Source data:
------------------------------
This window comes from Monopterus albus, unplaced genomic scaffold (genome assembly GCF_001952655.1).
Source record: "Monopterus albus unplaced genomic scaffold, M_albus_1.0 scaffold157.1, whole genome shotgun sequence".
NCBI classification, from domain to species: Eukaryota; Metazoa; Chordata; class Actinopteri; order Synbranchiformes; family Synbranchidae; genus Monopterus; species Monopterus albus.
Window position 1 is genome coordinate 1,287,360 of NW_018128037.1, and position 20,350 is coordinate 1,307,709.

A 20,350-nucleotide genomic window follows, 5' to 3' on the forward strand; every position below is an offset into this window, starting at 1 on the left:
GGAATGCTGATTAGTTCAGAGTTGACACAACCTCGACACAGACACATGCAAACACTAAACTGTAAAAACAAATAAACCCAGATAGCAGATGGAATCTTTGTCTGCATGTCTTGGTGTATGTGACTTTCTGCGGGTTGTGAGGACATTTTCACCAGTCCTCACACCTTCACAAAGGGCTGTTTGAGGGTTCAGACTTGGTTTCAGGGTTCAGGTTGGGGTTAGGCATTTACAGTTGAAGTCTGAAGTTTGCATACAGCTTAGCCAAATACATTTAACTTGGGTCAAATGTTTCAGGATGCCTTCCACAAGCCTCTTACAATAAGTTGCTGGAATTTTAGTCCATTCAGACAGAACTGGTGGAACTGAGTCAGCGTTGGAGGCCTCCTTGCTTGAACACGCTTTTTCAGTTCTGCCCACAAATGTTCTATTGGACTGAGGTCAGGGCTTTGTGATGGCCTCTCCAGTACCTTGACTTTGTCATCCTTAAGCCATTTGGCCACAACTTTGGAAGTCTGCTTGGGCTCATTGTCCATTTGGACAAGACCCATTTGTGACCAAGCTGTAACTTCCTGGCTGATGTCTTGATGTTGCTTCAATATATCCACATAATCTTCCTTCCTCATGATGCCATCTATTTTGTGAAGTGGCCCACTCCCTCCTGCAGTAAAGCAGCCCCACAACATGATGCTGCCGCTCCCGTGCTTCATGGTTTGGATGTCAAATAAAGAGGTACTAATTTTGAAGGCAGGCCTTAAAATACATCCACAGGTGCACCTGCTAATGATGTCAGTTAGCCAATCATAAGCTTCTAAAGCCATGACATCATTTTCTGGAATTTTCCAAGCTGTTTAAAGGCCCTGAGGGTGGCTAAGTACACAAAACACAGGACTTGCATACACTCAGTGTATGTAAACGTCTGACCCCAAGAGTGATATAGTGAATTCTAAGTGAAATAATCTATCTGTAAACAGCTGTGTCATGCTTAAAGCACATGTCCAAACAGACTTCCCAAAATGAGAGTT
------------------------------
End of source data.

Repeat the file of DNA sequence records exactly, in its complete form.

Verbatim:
This window comes from Monopterus albus, unplaced genomic scaffold (genome assembly GCF_001952655.1).
Source record: "Monopterus albus unplaced genomic scaffold, M_albus_1.0 scaffold157.1, whole genome shotgun sequence".
NCBI classification, from domain to species: Eukaryota; Metazoa; Chordata; class Actinopteri; order Synbranchiformes; family Synbranchidae; genus Monopterus; species Monopterus albus.
Window position 1 is genome coordinate 1,287,360 of NW_018128037.1, and position 20,350 is coordinate 1,307,709.

A 20,350-nucleotide genomic window follows, 5' to 3' on the forward strand; every position below is an offset into this window, starting at 1 on the left:
GGAATGCTGATTAGTTCAGAGTTGACACAACCTCGACACAGACACATGCAAACACTAAACTGTAAAAACAAATAAACCCAGATAGCAGATGGAATCTTTGTCTGCATGTCTTGGTGTATGTGACTTTCTGCGGGTTGTGAGGACATTTTCACCAGTCCTCACACCTTCACAAAGGGCTGTTTGAGGGTTCAGACTTGGTTTCAGGGTTCAGGTTGGGGTTAGGCATTTACAGTTGAAGTCTGAAGTTTGCATACAGCTTAGCCAAATACATTTAACTTGGGTCAAATGTTTCAGGATGCCTTCCACAAGCCTCTTACAATAAGTTGCTGGAATTTTAGTCCATTCAGACAGAACTGGTGGAACTGAGTCAGCGTTGGAGGCCTCCTTGCTTGAACACGCTTTTTCAGTTCTGCCCACAAATGTTCTATTGGACTGAGGTCAGGGCTTTGTGATGGCCTCTCCAGTACCTTGACTTTGTCATCCTTAAGCCATTTGGCCACAACTTTGGAAGTCTGCTTGGGCTCATTGTCCATTTGGACAAGACCCATTTGTGACCAAGCTGTAACTTCCTGGCTGATGTCTTGATGTTGCTTCAATATATCCACATAATCTTCCTTCCTCATGATGCCATCTATTTTGTGAAGTGGCCCACTCCCTCCTGCAGTAAAGCAGCCCCACAACATGATGCTGCCGCTCCCGTGCTTCATGGTTTGGATGTCAAATAAAGAGGTACTAATTTTGAAGGCAGGCCTTAAAATACATCCACAGGTGCACCTGCTAATGATGTCAGTTAGCCAATCATAAGCTTCTAAAGCCATGACATCATTTTCTGGAATTTTCCAAGCTGTTTAAAGGCCCTGAGGGTGGCTAAGTACACAAAACACAGGACTTGCATACACTCAGTGTATGTAAACGTCTGACCCCAAGAGTGATATAGTGAATTCTAAGTGAAATAATCTATCTGTAAACAGCTGTGTCATGCTTAAAGCACATGTCCAAACAGACTTCCCAAAATGAGAGTT